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Posted on: Sat, 07/29/2006 - 11:03am
MommaBear's picture
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Joined: 09/23/2002 - 09:00

Quote:Originally posted by Corvallis Mom:
[b] I ask. Respectfully and politely. [/b]
by golly, so do I. [img]http://uumor.pair.com/nutalle2/peanutallergy/smile.gif[/img] And people respond. For some odd reason. I mean, I don't have to negotiate much. Ingratiate. That boundary thing. Like I said, [i]a knack[/i]. Odd, I know, but people don't try to coax that out of, you know, me. Maybe it's a sixth sense type of thing. For them.
That said, there's a lot that makes people tick. Going over their heads before giving them a chance to [i]do the right thing, right off the bat[/i], or even after a fly ball, tends to make people tick. [img]http://uumor.pair.com/nutalle2/peanutallergy/tongue.gif[/img] I *have* seen people cut off their proverbial nose to spite their face, KWIM? Including [i]higher ups[/i].
And hey, ever hear "familiarity breeds contempt"? My mother used to tell me a sense of indebtedness often breeds something very similiar.
Can backfire, I mean. Not foolproof. A vicious cycle.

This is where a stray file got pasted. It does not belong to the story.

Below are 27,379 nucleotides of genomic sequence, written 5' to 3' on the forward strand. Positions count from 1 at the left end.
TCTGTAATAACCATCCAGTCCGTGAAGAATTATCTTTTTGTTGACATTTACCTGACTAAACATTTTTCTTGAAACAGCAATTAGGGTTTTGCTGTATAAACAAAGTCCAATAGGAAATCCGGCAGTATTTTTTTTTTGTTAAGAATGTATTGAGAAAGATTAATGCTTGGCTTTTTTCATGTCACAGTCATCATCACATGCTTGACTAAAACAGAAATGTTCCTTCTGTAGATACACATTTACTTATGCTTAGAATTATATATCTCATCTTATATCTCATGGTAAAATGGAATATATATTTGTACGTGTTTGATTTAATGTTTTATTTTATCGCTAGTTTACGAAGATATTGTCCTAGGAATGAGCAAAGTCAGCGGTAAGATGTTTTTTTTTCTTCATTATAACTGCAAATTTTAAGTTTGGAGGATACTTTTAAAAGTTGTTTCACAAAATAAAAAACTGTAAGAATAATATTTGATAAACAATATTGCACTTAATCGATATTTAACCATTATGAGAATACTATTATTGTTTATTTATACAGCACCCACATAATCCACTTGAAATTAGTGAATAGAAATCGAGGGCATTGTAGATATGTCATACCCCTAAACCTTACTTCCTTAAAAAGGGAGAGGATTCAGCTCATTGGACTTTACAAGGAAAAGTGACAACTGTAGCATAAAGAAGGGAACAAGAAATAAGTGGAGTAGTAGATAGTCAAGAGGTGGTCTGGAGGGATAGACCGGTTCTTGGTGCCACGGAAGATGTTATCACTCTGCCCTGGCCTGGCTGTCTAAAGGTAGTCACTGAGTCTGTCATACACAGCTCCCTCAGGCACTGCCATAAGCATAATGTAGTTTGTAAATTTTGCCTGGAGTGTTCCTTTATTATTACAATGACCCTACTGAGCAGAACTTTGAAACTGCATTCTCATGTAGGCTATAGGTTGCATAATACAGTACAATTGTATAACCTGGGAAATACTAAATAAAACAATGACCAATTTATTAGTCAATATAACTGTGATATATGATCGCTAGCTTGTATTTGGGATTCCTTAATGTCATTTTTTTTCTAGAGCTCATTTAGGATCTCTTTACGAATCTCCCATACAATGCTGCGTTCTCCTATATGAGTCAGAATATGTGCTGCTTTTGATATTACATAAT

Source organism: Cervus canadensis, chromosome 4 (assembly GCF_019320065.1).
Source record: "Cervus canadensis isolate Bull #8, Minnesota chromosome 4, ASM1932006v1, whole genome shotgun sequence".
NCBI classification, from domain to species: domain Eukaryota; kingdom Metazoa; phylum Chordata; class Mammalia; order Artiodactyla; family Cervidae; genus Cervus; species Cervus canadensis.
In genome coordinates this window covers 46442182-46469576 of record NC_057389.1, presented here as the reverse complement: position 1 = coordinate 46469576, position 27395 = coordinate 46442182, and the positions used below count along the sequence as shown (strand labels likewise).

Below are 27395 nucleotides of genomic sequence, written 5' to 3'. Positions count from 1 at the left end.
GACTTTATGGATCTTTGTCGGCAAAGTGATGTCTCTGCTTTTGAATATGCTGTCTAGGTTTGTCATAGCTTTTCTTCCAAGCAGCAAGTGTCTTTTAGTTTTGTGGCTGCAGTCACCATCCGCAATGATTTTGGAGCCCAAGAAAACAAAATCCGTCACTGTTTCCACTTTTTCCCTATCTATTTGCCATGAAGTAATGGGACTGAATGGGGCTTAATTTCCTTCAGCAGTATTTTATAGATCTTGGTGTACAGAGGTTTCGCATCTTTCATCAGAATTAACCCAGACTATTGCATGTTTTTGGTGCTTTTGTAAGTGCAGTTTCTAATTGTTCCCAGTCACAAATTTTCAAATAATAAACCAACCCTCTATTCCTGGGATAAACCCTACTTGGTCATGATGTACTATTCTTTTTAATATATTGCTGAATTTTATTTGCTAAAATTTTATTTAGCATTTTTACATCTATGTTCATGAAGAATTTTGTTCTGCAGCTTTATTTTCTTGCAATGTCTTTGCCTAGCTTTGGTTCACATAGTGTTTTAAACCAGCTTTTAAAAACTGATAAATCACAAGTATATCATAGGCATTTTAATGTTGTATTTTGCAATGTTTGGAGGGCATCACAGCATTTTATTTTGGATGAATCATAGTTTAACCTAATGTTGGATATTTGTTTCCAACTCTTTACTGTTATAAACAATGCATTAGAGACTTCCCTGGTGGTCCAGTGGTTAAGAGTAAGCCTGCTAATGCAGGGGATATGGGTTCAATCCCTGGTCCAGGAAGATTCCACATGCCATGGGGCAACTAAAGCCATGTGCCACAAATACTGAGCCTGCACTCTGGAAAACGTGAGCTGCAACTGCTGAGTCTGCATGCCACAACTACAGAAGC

Anywhooo I *am* talking about being "polite". Pleasant, even.....
Like I said, maybe it's just me, but no, I'm certainly not referring to being "rude" or "demanding". Just speaking the language. And I've found, [i]people respect that[/i].
Maybe for some reason, [i]people don't want me to ingratiate myself to them[/i]. [img]http://uumor.pair.com/nutalle2/peanutallergy/tongue.gif[/img] Maybe they just want the strange lady to go away. [img]http://uumor.pair.com/nutalle2/peanutallergy/tongue.gif[/img] [img]http://uumor.pair.com/nutalle2/peanutallergy/tongue.gif[/img] Ya never know. But no, certainly no rude. I tend to talk a lot. I'm a [i]people person[/i]. I like people. And I certainly cringe at the thought of making them feel uncomfortable by being rude, demanding, or uncomfortable.